How I Use It
Pear deck is an online tool that allows me to share my presentations with students, ask questions, and get instant feedback. My students have chromebooks, and I use Pear Deck to create my presentations. I take lessons that I would normally have taught and upload the images into pear deck. I add the questions I want to ask also. When I am ready to present a lesson I open the lesson on my chromebook and share the code with my students. The students use their Google accounts to log in to the lesson. I can see all of their names and screens and they can see the lesson. I also project it on the board. As I go through the lesson, some students write on paper and some students take screenshots of the lesson and annotate. I even have a student that likes paper notes so she takes screen shots and prints the ones she needs for her notebook. During the lesson I can ask the class questions. The free version of pear deck is a little limited, so I use the paid version because I teach math and I really wanted them to be able to draw (paid version). I can ask students to draw what they think an equation will appear. I can ask students to circle the mistake. You can also ask students to type and answer (free version) and drag a dot to a choice. I really wasn't sure how I could use dragging a dot around, until recently. I had two terms on the slide and showed students' images on my board and they had to quickly move the red dot to the correct term as we went through the examples. The kids loved it. The best part is I can see all student answers instantly and even read them to the class or show them to the class. My shy students that never talk can type their response and then I can read it and give them credit. Also, if a student submits and answer and realizes it is wrong, they can submit a new answer. At the end of the lesson I close my presentation and I can save it. Sometimes I give them an exit slip on the last slide and I save the presentation and read through the answers after class.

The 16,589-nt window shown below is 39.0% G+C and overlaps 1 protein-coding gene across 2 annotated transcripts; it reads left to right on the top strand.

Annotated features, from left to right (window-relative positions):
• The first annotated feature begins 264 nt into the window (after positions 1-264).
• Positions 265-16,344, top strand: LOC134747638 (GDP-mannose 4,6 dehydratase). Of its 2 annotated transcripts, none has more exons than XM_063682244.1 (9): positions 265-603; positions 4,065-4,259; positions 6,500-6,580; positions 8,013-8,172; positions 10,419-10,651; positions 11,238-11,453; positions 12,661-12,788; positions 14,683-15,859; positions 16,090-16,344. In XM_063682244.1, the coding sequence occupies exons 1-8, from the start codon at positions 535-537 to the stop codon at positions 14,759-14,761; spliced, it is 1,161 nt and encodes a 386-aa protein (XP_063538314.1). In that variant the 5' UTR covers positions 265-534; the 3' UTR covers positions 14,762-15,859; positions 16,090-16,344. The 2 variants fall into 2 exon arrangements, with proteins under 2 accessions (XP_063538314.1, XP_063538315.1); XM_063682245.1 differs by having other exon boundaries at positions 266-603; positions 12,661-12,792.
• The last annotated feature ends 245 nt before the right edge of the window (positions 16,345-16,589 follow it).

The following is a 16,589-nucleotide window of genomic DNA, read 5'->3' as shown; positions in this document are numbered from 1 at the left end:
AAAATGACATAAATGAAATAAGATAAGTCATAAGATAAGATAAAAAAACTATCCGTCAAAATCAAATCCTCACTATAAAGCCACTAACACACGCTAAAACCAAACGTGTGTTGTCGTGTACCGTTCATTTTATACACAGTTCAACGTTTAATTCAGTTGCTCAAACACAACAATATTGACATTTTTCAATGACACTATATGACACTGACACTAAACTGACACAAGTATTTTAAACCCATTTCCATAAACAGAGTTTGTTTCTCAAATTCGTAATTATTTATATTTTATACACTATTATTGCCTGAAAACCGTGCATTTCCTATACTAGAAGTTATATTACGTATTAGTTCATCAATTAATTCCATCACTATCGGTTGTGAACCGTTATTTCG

Students are engaged because they have to respond to what is being asked and they know I can see their answers. Students get excited when I choose their answer to read or show to the class. I still like to have students work out math work on whiteboards or notes, but I usually have them type or show me their final answers on Pear Deck. I can check 40 graphs quickly on my screen compared to checking 40 whiteboards. My only issue is that I like to use my smartboard and I cannot put the same Pear Deck presentation on my chromebook and my desktop at the same time. I get around that by only using my board for working out examples and my chromebook to move along the presentation. I think the free version would be great for most teachers. If you teach anything where drawing is necessary, you will need to pay for the premium version. The Pear Deck team is also amazing. I sent a question to them and I had a reply within minutes.